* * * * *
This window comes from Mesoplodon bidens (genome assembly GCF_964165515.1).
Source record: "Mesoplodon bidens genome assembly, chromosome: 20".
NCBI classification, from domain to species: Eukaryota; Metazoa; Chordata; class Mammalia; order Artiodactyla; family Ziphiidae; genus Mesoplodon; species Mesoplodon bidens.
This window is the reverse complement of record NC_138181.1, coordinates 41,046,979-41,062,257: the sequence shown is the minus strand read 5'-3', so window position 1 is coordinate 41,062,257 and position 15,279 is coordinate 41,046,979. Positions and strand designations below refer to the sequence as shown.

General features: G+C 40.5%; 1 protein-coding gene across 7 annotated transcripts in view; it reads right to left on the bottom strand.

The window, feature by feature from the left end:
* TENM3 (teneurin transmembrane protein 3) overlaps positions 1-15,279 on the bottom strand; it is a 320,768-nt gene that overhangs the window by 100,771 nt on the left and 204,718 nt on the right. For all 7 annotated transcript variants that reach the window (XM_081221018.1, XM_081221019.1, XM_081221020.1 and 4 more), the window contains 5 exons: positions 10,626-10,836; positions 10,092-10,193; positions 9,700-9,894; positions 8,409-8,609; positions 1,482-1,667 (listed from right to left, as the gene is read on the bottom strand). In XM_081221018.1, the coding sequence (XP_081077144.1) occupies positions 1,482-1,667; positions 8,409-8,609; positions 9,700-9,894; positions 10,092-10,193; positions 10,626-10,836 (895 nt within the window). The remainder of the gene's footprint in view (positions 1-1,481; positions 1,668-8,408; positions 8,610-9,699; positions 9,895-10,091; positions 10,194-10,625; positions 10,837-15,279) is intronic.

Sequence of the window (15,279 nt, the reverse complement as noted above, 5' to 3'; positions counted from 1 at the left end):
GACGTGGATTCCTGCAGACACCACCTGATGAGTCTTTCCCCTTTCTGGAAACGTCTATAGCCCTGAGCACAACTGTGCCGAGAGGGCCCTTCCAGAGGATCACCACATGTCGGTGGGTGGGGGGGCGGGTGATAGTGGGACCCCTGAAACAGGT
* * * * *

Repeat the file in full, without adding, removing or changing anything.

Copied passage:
This window comes from Mesoplodon bidens (genome assembly GCF_964165515.1).
Source record: "Mesoplodon bidens genome assembly, chromosome: 20".
NCBI classification, from domain to species: Eukaryota; Metazoa; Chordata; class Mammalia; order Artiodactyla; family Ziphiidae; genus Mesoplodon; species Mesoplodon bidens.
This window is the reverse complement of record NC_138181.1, coordinates 41,046,979-41,062,257: the sequence shown is the minus strand read 5'-3', so window position 1 is coordinate 41,062,257 and position 15,279 is coordinate 41,046,979. Positions and strand designations below refer to the sequence as shown.

General features: G+C 40.5%; 1 protein-coding gene across 7 annotated transcripts in view; it reads right to left on the bottom strand.

The window, feature by feature from the left end:
* TENM3 (teneurin transmembrane protein 3) overlaps positions 1-15,279 on the bottom strand; it is a 320,768-nt gene that overhangs the window by 100,771 nt on the left and 204,718 nt on the right. For all 7 annotated transcript variants that reach the window (XM_081221018.1, XM_081221019.1, XM_081221020.1 and 4 more), the window contains 5 exons: positions 10,626-10,836; positions 10,092-10,193; positions 9,700-9,894; positions 8,409-8,609; positions 1,482-1,667 (listed from right to left, as the gene is read on the bottom strand). In XM_081221018.1, the coding sequence (XP_081077144.1) occupies positions 1,482-1,667; positions 8,409-8,609; positions 9,700-9,894; positions 10,092-10,193; positions 10,626-10,836 (895 nt within the window). The remainder of the gene's footprint in view (positions 1-1,481; positions 1,668-8,408; positions 8,610-9,699; positions 9,895-10,091; positions 10,194-10,625; positions 10,837-15,279) is intronic.

Sequence of the window (15,279 nt, the reverse complement as noted above, 5' to 3'; positions counted from 1 at the left end):
GACGTGGATTCCTGCAGACACCACCTGATGAGTCTTTCCCCTTTCTGGAAACGTCTATAGCCCTGAGCACAACTGTGCCGAGAGGGCCCTTCCAGAGGATCACCACATGTCGGTGGGTGGGGGGGCGGGTGATAGTGGGACCCCTGAAACAGGT